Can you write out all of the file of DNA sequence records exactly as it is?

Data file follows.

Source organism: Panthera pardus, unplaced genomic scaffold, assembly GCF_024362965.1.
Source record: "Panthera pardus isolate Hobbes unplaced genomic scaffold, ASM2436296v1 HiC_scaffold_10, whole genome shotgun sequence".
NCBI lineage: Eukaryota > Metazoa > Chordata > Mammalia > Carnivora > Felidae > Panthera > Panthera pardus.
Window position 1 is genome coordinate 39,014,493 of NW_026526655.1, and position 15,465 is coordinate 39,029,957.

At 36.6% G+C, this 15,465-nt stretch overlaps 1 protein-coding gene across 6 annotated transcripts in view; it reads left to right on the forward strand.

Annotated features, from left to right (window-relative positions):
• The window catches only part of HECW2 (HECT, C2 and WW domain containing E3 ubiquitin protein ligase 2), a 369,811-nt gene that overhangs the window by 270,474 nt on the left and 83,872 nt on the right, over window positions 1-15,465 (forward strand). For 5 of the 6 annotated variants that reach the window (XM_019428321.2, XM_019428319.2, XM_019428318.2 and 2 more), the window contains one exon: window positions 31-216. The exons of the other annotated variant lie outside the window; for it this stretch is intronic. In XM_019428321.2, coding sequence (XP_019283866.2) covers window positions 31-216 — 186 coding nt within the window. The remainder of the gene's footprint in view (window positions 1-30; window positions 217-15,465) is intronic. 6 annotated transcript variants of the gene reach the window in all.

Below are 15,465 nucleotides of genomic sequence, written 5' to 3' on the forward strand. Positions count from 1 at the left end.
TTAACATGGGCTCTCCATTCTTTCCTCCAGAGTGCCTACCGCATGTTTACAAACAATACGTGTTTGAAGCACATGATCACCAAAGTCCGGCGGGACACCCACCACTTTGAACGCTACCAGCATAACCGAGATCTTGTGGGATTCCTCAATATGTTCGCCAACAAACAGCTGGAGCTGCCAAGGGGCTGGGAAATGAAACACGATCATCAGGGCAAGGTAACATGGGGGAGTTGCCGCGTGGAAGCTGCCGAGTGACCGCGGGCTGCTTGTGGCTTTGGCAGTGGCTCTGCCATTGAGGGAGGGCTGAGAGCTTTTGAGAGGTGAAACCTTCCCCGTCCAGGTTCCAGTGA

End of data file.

Source organism: Panthera pardus, unplaced genomic scaffold, assembly GCF_024362965.1.
Source record: "Panthera pardus isolate Hobbes unplaced genomic scaffold, ASM2436296v1 HiC_scaffold_10, whole genome shotgun sequence".
NCBI lineage: Eukaryota > Metazoa > Chordata > Mammalia > Carnivora > Felidae > Panthera > Panthera pardus.
Window position 1 is genome coordinate 39,014,493 of NW_026526655.1, and position 15,465 is coordinate 39,029,957.

At 36.6% G+C, this 15,465-nt stretch overlaps 1 protein-coding gene across 6 annotated transcripts in view; it reads left to right on the forward strand.

Annotated features, from left to right (window-relative positions):
• The window catches only part of HECW2 (HECT, C2 and WW domain containing E3 ubiquitin protein ligase 2), a 369,811-nt gene that overhangs the window by 270,474 nt on the left and 83,872 nt on the right, over window positions 1-15,465 (forward strand). For 5 of the 6 annotated variants that reach the window (XM_019428321.2, XM_019428319.2, XM_019428318.2 and 2 more), the window contains one exon: window positions 31-216. The exons of the other annotated variant lie outside the window; for it this stretch is intronic. In XM_019428321.2, coding sequence (XP_019283866.2) covers window positions 31-216 — 186 coding nt within the window. The remainder of the gene's footprint in view (window positions 1-30; window positions 217-15,465) is intronic. 6 annotated transcript variants of the gene reach the window in all.

Below are 15,465 nucleotides of genomic sequence, written 5' to 3' on the forward strand. Positions count from 1 at the left end.
TTAACATGGGCTCTCCATTCTTTCCTCCAGAGTGCCTACCGCATGTTTACAAACAATACGTGTTTGAAGCACATGATCACCAAAGTCCGGCGGGACACCCACCACTTTGAACGCTACCAGCATAACCGAGATCTTGTGGGATTCCTCAATATGTTCGCCAACAAACAGCTGGAGCTGCCAAGGGGCTGGGAAATGAAACACGATCATCAGGGCAAGGTAACATGGGGGAGTTGCCGCGTGGAAGCTGCCGAGTGACCGCGGGCTGCTTGTGGCTTTGGCAGTGGCTCTGCCATTGAGGGAGGGCTGAGAGCTTTTGAGAGGTGAAACCTTCCCCGTCCAGGTTCCAGTGA